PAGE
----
The theory of probability is absolutely essential for the correct evaluation of individual wagers of various casino or gambling games. We will get familiarized with the definitions of gambling games, luck, investment, calculation of probability and we will also point out to some myths and common mistakes the players make when assessing probability.
A gambling game can be defined as a game of chance, when the payout ratio is lower than the true, mathematically calculated, odds. It is understandable. If a casino wants to make profit in the long run, it has to have some edge over the players.
How big the house edge will be, though, is a matter of the players themselves – their knowledge of the games, their rules and wagers (especially the true odds) and players' temper.
You gamble when you play, even though you know about your disadvantage (= house advantage) but you hope to overcome it by your luck. On the other hand if you invest your money you suppose not only to get back what you have invested but also some interest on it.
The investment can be also defined as a surrender of the present value of the capital in favor of the future profits. Of course it does not mean that every investment will go well and bring you the profit or economic benefits, but there is a high probability of success.
This is the case of a casino, whereas a long term profit is guaranteed due to the house edge in almost every casino game. The house edge can be determined universally on the basis of the concept of expected value.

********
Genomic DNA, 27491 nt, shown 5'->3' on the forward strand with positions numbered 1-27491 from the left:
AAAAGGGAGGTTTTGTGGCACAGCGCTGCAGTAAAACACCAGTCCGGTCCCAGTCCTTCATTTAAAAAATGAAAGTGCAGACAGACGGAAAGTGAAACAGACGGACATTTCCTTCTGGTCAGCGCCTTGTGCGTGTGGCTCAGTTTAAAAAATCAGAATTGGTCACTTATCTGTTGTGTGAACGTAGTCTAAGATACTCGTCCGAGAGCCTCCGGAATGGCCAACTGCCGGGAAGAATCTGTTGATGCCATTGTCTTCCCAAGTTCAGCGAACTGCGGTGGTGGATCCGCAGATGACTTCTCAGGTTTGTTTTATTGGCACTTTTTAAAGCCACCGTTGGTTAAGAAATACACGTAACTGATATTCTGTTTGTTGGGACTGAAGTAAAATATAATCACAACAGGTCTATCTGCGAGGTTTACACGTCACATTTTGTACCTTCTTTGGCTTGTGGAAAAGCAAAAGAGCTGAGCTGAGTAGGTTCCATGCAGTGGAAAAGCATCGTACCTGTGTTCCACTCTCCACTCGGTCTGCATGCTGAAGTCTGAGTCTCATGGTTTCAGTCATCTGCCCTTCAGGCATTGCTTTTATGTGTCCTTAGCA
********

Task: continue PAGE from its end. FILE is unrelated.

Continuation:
There are four basic definitions of probability. The most known is the classic one, which defines the probability as a fracture of the number of favorable events and all possible events that can occur.
What is the probability to roll six with a regular dice at one attempt? The count of favorable events is 1 (there is only one six) and there are 6 possible events (numbers 1–6). Then the probability is
P = 1/6 = 0.1667. This digit form is required by the definition of the probability as it takes the values from 0 to 1, whereas 0 is the impossible event and 1 is the certain event.
What is the probability to roll 7 with one dice? The count of favorable events is 0 (there are only numbers 1–6), therefore the probability is
P = 0/6 = 0 and we call it the impossible event.
What is the probability to roll one of the number 1–6 with one dice at one attempt? Here we talk about the certain event, since there are no other numbers than 1–6 on the dice,
P = 6/6 = 1.
The Odds is just another stipulation of the probability. Let us assume that P is the probability. Then the odds can be stipulated as follows:
Odds = P / (1 – P) and the result is usually converted to the form „1 to …“.
If somebody asked you what is the chance (odds) to roll either side of a coin, you would probably answered 1:1 or 50:50 without hesitation. And you would be right, of course. How is this connected with our definition? The probability to roll either side of the coin is
P = 1/2 = 0.5. The Odds is then
0.5 / (1 – 0.5) = 0.5 / 0.5 = 1:1 (or 50:50 if you like).
The luck can be defined as a specific random event, which happens according to our wishes and which we were not able to influence in any way. A player's luck might be another's bad luck.
Even when playing gambling games you can control your luck at least partially. If somebody always complains about his or her disfavor of Fortune, then he or she is likely a bad player. In some games, like Poker for instance, you can influence your luck directly – by your knowledge of the game, experience, determination and "reading" of your opponents.
If you play the games of chance, then it is vital to know the true odds. They will help you use advantageous wagers and avoid disadvantageous ones. Even though the house has edge in most cases, the knowledge or true odds will help you optimize your winning chances and/or eliminate unnecessary losses.
The next thing you can influence is the style of your play – a distribution of the risk. If you have e.g. 1,000 chips in the pocket, then it is fully up to you, whether you put all your capital in jeopardy or if you distribute it for let us say 100 chances. The expected result is the same, but the first option is highly risky.